a) You don't really know anything and you're faking. I know many people who think that wine is wine and beer is beer. Anyone who thinks a bottle of beer should cost five dollars is crazy and/or stupid. They're just acting like it's better because they want to feel cool or superior (see point #1).
b) You're being a pedantic know-it-all. Some people don't like to be lectured or have anything explained to them. There are plenty of pedants who feel the need to brag about their heightened sense of culture, so again you're being unfairly stereotyped if you're not one of these people. Even if you sit and drink your fancy single malt quietly, they're not going to be able to get past the idea that you know something they don't and that makes you a know-it-all. Otherwise, why would you be drinking that?
c) You actually do know something and they're jealous about it. I feel like this scenario is the least likely to happen, but it's the most commonly-used retort when dealing with a hater. "They're just jealous." Anyone who actually says that is probably wrong, but it can be true. People don't like the idea that they may be missing out on something. Most people who are curious about a new experience will seek that experience out and try it for themselves. Some people will not. Those that don't will sometimes experience anger towards those to do because they have the means, courage, or desire to follow their curiosity. This can result in a general defensiveness, as in, "Whaddya wanna go to that fancy college for anyway? I didn't go to college! You think you're better than me?" (again, see point #1)
d) They like whisky too and they feel they're in a competition with you. Some people are in a competition to know the most, be the smartest, or live the most authentically. Who knows more about Bauhaus architecture? Who knows more about singer-songwriters from the 1970's? Who knows more about whisky? If you order something they're not familiar with it could make them uncomfortable. What do you know that they don't? Grrrrrrr........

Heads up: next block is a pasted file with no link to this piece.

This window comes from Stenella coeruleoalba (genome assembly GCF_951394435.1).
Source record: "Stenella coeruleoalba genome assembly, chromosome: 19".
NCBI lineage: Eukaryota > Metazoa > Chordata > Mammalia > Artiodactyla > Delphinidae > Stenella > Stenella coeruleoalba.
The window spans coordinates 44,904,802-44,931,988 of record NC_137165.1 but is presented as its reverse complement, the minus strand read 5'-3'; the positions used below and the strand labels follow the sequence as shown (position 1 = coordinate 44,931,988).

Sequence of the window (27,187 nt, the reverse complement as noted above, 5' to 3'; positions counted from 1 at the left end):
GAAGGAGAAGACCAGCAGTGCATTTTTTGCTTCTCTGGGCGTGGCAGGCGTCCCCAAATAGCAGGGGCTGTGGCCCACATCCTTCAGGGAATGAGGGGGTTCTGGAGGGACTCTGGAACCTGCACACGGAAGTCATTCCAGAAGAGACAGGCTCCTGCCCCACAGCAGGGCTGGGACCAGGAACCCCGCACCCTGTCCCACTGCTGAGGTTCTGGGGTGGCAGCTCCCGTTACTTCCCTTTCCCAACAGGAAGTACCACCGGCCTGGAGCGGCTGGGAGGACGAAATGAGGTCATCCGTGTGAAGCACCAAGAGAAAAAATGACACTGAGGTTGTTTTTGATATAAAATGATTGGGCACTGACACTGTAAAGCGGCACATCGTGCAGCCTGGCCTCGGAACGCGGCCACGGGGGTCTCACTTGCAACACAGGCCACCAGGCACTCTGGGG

3) The idea of dedicating so much time to one thing is ridiculous. I hear this one all the time. "Who would spend so much time thinking about wine? It's just foolish." However, that point of view can easily be turned around on just about anyone so it's a pretty dangerous thing to say. I can just as easily judge the way someone else chooses to spend their time, as well. That being said, people who work hard, have kids, mortgage payments, medical bills, and are facing other serious issues in life may be offended by someone who dedicates their free time to whisky. You can't always blame them.
4) Your enthusiasm for whisky is very uncool. Ironic, hipster culture hates enthusiasm. If you're enthusiastic, you're not paying attention. You might be in a bar full of bearded, twenty-something, basket weavers who are drinking Dewar's because it's antiquated and not currently popular. Here you are, drinking your single malt, all enthusiastic and shit. So uncool.
5) They're simply bitter people who hate everything. You are in a bar. The chances that many people around you are drinking simply because they're mad at the world are very high.